Arts & Culture

Animal expert Jack Hanna spreads awareness of natural world

Jack Hanna feeds milk to a rhinoceros calf. The wildlife expert became interested in animals at an early age.
Jack Hanna feeds milk to a rhinoceros calf. The wildlife expert became interested in animals at an early age. COURTESY PHOTO

It all started with a parakeet named Petey.

Jack Hanna’s first pet, eventually laid to rest in a Kellogg’s Corn Flakes box, led to a lifelong fascination with animals.

Today, the tan, handsome 64-year-old is known as “Jungle” Jack Hanna, one of the nation’s most respected wildlife experts. The former executive director of the Columbus Zoo and Aquarium in Powell, Ohio, he spreads awareness about the natural world through countless public appearances with his “animal ambassadors.”

“I tell folks, ‘It’s a very simple solution,’ ” said Hanna, who visits San Luis Obispo on Sunday. “What happens to our resources — trees, air, water — will eventually happen to animal life (and) will eventually happen to human life.”

Early start

Ask Hanna to name his earliest pets, and he’ll tick off a list that includes Sparkle the beagle and Diamond the horse.

Hanna, who grew up on a farm outside of Knoxville, Tenn., had a childhood menagerie that included goats and ducks. He would catch fish in a nearby creek and keep them in the toilet bowl, or rescue sick rabbits and nurse them back to health.

Hanna’s parents never protested their son’s pets, he said, except in one instance.

“The only time they said ‘no’ was when I tried to buy a baby elephant,” recalled Hanna, who was 24 at the time.

Thankfully, the budding zookeeper found other uses for his talents — such as working for the family veterinarian for several summers.

After graduating from Ohio’s Muskingum College with a degree in political science, Hanna and his wife, Suzi, opened a pet shop and petting zoo. He served as the director of the Central Florida Zoo from 1973 to 1975, before being hired to head the Columbus Zoo and Aquarium.

When Hanna arrived in 1978, he discovered a small, cramped zoo “getting ready to close its doors.”

“The biggest thrill I have (today) is walking around the Columbus Zoo and seeing how much it’s grown,” said Hanna, the zoo’s director emeritus since 1992.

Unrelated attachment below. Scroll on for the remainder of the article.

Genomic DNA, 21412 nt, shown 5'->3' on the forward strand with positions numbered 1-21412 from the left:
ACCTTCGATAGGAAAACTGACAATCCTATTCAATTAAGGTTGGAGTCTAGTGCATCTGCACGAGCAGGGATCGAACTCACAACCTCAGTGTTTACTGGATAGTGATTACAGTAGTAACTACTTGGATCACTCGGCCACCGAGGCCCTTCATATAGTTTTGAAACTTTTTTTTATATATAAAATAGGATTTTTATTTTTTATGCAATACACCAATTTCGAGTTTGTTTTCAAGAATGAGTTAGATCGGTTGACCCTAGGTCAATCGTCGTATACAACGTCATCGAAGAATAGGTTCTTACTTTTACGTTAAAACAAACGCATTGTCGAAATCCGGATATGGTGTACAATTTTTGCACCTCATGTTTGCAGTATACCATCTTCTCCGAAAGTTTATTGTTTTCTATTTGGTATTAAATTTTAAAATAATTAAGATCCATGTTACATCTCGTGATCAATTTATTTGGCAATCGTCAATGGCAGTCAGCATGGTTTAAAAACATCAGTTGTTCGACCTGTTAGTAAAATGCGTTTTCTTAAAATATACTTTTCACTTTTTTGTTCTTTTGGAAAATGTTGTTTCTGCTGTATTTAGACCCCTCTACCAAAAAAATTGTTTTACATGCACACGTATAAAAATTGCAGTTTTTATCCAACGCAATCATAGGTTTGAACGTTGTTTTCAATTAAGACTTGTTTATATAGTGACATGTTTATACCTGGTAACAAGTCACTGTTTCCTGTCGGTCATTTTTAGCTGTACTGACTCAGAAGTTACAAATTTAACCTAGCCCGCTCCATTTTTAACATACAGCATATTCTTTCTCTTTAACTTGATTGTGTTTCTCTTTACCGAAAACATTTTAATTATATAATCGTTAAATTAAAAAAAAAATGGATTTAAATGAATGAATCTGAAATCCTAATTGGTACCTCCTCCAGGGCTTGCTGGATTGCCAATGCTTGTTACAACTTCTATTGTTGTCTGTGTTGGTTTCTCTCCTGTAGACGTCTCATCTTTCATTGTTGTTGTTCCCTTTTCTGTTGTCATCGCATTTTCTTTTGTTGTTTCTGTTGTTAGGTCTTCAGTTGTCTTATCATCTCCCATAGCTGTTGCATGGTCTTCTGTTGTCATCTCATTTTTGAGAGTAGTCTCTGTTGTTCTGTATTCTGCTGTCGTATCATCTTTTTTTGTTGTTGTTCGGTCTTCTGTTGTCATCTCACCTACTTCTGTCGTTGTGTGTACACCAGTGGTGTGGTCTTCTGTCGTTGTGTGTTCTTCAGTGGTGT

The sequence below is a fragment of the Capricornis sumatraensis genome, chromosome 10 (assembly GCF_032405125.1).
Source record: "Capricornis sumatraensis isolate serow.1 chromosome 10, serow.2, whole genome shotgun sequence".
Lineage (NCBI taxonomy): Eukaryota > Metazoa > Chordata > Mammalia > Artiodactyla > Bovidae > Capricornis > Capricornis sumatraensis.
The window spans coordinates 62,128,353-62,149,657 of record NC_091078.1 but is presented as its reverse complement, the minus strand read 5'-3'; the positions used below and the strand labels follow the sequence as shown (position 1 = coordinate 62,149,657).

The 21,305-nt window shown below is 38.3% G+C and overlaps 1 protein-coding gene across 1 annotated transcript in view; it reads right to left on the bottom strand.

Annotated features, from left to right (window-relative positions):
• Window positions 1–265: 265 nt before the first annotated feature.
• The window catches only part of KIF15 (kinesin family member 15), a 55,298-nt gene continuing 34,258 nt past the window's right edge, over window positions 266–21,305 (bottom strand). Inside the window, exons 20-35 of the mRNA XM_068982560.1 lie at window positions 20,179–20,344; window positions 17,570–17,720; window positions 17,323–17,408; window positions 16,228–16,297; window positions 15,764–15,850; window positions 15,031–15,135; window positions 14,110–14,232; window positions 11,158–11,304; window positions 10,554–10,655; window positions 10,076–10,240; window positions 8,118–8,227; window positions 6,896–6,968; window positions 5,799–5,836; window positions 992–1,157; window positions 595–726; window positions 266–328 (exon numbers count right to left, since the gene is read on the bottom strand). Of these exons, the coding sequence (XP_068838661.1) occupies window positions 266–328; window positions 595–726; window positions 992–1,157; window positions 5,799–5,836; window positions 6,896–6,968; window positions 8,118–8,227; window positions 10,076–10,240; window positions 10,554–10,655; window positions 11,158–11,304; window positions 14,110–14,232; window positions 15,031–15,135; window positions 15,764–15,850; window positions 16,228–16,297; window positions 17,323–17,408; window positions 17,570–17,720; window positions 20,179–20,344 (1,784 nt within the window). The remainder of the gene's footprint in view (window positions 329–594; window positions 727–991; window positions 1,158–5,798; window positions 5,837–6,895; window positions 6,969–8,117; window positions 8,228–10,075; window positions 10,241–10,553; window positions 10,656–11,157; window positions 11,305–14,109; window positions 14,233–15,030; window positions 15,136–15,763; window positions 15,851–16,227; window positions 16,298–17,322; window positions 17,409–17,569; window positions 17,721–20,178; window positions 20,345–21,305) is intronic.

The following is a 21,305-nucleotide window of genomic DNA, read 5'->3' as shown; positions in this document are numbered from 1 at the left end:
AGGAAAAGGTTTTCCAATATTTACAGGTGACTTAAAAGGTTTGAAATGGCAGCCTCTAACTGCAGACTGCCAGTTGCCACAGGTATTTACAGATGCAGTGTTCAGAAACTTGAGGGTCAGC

More than 2.3 million people visited the zoo in 2010, drawn by attractions such as the Zoombezi Bay water park, the Safari Golf Shop and the newly opened Polar Frontier exhibit.

Still, it’s unlikely the zoo would have grown as much without Hanna’s foray into the national spotlight.

In 1983, Hanna appeared on “Good Morning America” to discuss the birth of twin gorillas at the Columbus Zoo. His debut on “The Late Show with David Letterman” came two years later.

“I was this young man running around telling people about animals,” said Hanna, citing “Wild Kingdom” host Marlin Perkins as one inspiration.

Over the years, Hanna has appeared on shows including “The Ellen Degeneres Show,” “Entertainment Tonight,” “Hollywood Squares” and “Larry King Live.”

He’s also hosted two television shows chronicling his international travels and love of wildlife — “Jack Hanna’s Animal Adventures” and the Emmy Award-winning “Jack Hanna’s Into the Wild” — and written 11 books.

Hanna credits his success to his unpretentious “everyman” persona.

“I don’t use Latin words because I’m not that smart,” he quipped. “I’m talking to the average Joe Blow who can understand what I’m saying. When you see me on (TV), you think, ‘He’s a guy I can invite into the house and sit on the couch and have a drink with.’ ”

Between television tapings and personal appearances, Hanna is on the road 260 days of the year.

“I’ve never missed a show yet,” he said.

He has come close, however. Hanna was headed to his second “Late Night” appearance in 1986 when his flight was canceled. Luckily, a zoo board member had a twin-engine plane capable of transporting the zookeeper and his animals.

Hanna held a baby pygmy hippopotamus in his lap during the entire trip, he said, “But I didn’t miss the show.”

Reluctant icon

Even after decades in the public eye, Hanna seems reluctant to accept his status as a pop culture icon.

“I would never use the word ‘celebrity.’ I would never use the word ‘star,’ ” he said. “I get tired of looking at cameras all day long.”

Instead, he prefers to focus his efforts on conservation and education.

Each live show features video clips, anecdotes and appearances by a few of his feathered, furry and scaly friends. He also talks about the people and organizations working to make the world a better place for animals — such as the David Sheldrick Wildlife Trust, which cares for orphaned elephants and rhinoceroses in Nairobi, Kenya.

“Our show is basically one that’s fun, but you leave the show saying, ‘I didn’t know that,’ ” Hanna said.

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